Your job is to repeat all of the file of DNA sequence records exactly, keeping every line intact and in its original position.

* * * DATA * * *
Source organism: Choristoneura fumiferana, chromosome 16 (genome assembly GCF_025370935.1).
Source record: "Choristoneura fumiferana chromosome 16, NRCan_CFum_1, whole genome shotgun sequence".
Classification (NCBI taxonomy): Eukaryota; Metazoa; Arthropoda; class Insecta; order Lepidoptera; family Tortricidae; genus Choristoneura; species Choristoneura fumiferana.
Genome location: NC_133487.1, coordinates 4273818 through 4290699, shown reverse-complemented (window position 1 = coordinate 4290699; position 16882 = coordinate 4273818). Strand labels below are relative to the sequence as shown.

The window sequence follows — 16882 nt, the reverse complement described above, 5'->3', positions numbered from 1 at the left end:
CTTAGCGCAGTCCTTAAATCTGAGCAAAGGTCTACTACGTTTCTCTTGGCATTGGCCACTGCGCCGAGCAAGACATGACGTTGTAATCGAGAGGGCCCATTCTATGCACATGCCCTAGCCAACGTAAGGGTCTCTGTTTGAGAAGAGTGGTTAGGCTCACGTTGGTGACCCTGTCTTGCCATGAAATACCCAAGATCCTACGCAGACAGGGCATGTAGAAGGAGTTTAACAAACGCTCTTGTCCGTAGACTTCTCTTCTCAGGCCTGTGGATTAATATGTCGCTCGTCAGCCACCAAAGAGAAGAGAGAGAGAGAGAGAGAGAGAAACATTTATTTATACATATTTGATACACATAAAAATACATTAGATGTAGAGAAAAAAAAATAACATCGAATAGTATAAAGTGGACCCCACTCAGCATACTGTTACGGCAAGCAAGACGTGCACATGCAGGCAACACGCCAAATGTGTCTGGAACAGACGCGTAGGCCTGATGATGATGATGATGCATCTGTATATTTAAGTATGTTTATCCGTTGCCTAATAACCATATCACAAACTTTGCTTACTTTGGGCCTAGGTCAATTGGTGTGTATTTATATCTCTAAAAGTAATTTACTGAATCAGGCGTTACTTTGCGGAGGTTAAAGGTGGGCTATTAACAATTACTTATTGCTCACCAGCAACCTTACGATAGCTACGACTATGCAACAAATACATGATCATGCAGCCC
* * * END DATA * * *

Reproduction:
Source organism: Choristoneura fumiferana, chromosome 16 (genome assembly GCF_025370935.1).
Source record: "Choristoneura fumiferana chromosome 16, NRCan_CFum_1, whole genome shotgun sequence".
Classification (NCBI taxonomy): Eukaryota; Metazoa; Arthropoda; class Insecta; order Lepidoptera; family Tortricidae; genus Choristoneura; species Choristoneura fumiferana.
Genome location: NC_133487.1, coordinates 4273818 through 4290699, shown reverse-complemented (window position 1 = coordinate 4290699; position 16882 = coordinate 4273818). Strand labels below are relative to the sequence as shown.

The window sequence follows — 16882 nt, the reverse complement described above, 5'->3', positions numbered from 1 at the left end:
CTTAGCGCAGTCCTTAAATCTGAGCAAAGGTCTACTACGTTTCTCTTGGCATTGGCCACTGCGCCGAGCAAGACATGACGTTGTAATCGAGAGGGCCCATTCTATGCACATGCCCTAGCCAACGTAAGGGTCTCTGTTTGAGAAGAGTGGTTAGGCTCACGTTGGTGACCCTGTCTTGCCATGAAATACCCAAGATCCTACGCAGACAGGGCATGTAGAAGGAGTTTAACAAACGCTCTTGTCCGTAGACTTCTCTTCTCAGGCCTGTGGATTAATATGTCGCTCGTCAGCCACCAAAGAGAAGAGAGAGAGAGAGAGAGAGAGAAACATTTATTTATACATATTTGATACACATAAAAATACATTAGATGTAGAGAAAAAAAAATAACATCGAATAGTATAAAGTGGACCCCACTCAGCATACTGTTACGGCAAGCAAGACGTGCACATGCAGGCAACACGCCAAATGTGTCTGGAACAGACGCGTAGGCCTGATGATGATGATGATGCATCTGTATATTTAAGTATGTTTATCCGTTGCCTAATAACCATATCACAAACTTTGCTTACTTTGGGCCTAGGTCAATTGGTGTGTATTTATATCTCTAAAAGTAATTTACTGAATCAGGCGTTACTTTGCGGAGGTTAAAGGTGGGCTATTAACAATTACTTATTGCTCACCAGCAACCTTACGATAGCTACGACTATGCAACAAATACATGATCATGCAGCCC